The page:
Consequently, initial meetings between the foundation and community leaders, many of them longtime activists in the Mexican American civil rights movement and interested in investments in the regions’ health initiatives, had mixed results and receptions. Sally Jones Andrade, a research assistant in the psychology department at UTHSC, arranged the meetings through her husband, who was a longtime activist.

As she later wrote in  Chicano Mental Health: The Case of Cristal: "[Chicano participant] views ranged from a naïve unawareness of the Hogg Foundation to a resentful perception of the Foundation as a funder of Anglo anthropological studies which perpetuated a stereotypic, assimilationist view of the Mexican American.”

Nevertheless, there was a tentative agreement after the second meeting to a modest five-year grant of $35,000, as well as the formation of a “Chicano Advisory Board” and the employment of a “Chicano professional” to serve as a liaison to the Crystal City project. 

The Zavala County Mental Health Project struggled mightily during its five-year existence. Even though the project achieved some successes, including a greater investment in the region from Texas Department of Mental Health and Mental Retardation (TDMHMR), it was never able to reconcile in a sustainable way the competing demands of the RUP activists and the traditional political and mental health establishment. 

Local white officials and businessmen, for instance, uniformly opposed the provision of any funds to the RUP regime, which they viewed as unacceptably radical. After the 1972 gubernatorial election, won by Democrat Dolph Briscoe of nearby Uvalde, the RUP faced a hostile state administration as well. Moreover, TDMHMR expressed displeasure with the Hogg Foundation for having developed and funded the mental health project without involving the agency, despite the state’s historical lack of involvement in providing mental health services to the region.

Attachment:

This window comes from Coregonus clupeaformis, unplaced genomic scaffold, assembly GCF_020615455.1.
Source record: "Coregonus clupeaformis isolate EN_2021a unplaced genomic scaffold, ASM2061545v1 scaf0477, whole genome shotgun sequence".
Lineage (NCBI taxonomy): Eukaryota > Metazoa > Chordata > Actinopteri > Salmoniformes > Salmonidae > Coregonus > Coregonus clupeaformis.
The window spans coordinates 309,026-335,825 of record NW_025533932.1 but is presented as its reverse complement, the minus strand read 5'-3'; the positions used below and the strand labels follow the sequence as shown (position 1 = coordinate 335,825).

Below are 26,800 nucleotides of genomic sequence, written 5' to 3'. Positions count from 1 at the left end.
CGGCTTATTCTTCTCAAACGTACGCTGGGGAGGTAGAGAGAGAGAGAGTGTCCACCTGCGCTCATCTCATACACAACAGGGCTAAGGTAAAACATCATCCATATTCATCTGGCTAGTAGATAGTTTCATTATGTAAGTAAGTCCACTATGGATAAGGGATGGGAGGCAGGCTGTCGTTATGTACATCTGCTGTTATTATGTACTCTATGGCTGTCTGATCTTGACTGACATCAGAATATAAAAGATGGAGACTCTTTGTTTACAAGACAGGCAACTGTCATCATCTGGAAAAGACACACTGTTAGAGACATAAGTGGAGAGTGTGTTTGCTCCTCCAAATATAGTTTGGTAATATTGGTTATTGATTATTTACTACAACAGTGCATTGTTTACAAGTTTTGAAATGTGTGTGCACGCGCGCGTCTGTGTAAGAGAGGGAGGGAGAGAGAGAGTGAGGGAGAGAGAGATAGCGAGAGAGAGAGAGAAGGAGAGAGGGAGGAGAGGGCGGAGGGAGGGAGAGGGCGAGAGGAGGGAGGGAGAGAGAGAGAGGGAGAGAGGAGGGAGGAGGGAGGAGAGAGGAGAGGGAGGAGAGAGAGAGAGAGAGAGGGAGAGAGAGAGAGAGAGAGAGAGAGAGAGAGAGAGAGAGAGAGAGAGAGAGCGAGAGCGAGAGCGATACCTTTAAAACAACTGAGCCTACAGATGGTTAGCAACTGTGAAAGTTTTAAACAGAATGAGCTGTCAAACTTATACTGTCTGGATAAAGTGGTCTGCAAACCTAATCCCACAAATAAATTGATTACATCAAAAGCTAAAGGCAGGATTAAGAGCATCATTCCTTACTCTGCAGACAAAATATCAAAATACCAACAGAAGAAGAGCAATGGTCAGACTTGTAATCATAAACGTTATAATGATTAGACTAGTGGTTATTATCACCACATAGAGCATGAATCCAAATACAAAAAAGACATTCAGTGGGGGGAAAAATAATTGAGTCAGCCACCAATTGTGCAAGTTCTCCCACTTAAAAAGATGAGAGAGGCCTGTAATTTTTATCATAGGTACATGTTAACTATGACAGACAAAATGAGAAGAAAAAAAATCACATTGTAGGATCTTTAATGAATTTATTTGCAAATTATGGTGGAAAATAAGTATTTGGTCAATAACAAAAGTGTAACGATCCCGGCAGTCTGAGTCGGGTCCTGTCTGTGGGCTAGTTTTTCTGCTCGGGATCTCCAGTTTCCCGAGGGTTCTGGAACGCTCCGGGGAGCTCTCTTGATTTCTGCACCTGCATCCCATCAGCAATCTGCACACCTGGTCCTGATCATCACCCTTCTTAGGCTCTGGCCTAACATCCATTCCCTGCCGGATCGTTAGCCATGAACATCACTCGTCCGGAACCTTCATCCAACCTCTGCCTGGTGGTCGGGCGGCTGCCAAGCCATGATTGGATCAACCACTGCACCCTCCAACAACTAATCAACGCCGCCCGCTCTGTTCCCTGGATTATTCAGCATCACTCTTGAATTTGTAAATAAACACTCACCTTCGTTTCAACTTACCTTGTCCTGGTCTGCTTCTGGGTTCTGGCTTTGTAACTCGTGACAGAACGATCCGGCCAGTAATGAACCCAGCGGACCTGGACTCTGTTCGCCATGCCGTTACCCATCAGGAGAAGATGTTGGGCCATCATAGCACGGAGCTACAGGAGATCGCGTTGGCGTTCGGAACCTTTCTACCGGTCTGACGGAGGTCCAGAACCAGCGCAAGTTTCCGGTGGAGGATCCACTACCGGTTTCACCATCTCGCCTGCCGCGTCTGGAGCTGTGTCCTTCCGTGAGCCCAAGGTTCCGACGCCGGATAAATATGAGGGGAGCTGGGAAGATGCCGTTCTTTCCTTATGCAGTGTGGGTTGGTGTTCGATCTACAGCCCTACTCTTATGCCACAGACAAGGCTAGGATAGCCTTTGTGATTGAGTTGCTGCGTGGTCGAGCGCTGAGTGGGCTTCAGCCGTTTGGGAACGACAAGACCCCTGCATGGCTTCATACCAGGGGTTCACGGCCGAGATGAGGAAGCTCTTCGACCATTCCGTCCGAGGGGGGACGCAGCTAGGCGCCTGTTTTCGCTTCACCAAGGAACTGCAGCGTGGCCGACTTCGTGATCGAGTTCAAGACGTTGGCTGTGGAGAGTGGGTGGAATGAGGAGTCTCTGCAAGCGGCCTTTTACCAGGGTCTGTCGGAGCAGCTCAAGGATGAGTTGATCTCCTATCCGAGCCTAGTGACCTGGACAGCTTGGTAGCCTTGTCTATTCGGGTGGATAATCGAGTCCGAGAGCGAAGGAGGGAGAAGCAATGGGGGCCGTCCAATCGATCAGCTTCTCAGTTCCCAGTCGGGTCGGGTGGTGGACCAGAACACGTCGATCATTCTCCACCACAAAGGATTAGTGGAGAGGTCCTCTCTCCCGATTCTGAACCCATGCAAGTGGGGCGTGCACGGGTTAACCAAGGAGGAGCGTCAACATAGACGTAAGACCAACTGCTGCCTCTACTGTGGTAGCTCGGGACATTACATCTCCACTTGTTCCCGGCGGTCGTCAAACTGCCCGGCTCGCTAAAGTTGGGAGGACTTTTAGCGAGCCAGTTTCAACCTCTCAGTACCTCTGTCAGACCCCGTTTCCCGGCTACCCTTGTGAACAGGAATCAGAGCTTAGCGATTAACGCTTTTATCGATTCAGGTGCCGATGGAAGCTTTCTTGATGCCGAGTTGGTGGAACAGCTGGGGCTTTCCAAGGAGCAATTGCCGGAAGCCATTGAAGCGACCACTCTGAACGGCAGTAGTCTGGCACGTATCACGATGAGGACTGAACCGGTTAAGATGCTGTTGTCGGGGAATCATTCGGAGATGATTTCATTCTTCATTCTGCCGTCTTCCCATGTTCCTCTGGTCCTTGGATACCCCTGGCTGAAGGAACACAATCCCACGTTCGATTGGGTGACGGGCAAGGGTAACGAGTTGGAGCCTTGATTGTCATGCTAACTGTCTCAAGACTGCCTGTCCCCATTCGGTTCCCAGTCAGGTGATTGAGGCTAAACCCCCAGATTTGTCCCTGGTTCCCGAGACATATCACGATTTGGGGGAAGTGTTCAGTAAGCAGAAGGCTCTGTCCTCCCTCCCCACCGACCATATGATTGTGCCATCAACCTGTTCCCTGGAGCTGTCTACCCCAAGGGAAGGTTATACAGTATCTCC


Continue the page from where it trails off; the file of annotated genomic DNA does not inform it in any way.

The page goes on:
On the other side of the dynamic, Chicano activists sought to assert some control over how their own voices would be seen and heard within the project that didn't always fit comfortably with the traditional organizational practices of the foundation and the local mental health establishment. In matters of hiring, for instance, RUP leaders often expected political loyalists to be hired for positions regardless of their academic qualifications.

This put even well-intentioned and well-positioned "cultural brokers" like Rodriguez in a difficult position, caught between the expectations of ethnic and political loyalties to the Chicano movement, and the professional standards of foundations, government agencies, and mental health fields.

For the foundation, the project would in many ways prove a failure. It was, however, an instructive one. It demonstrated the need to do more than simply expand existing service models to underserved communities. Those models had to change to meet distinctive community needs. They had to adapt to the local politics. And the foundation, if it hoped to play a role in expanding and improving services in complex cultural and political situations, would have to be patient, and humble, and able to learn from its mistakes.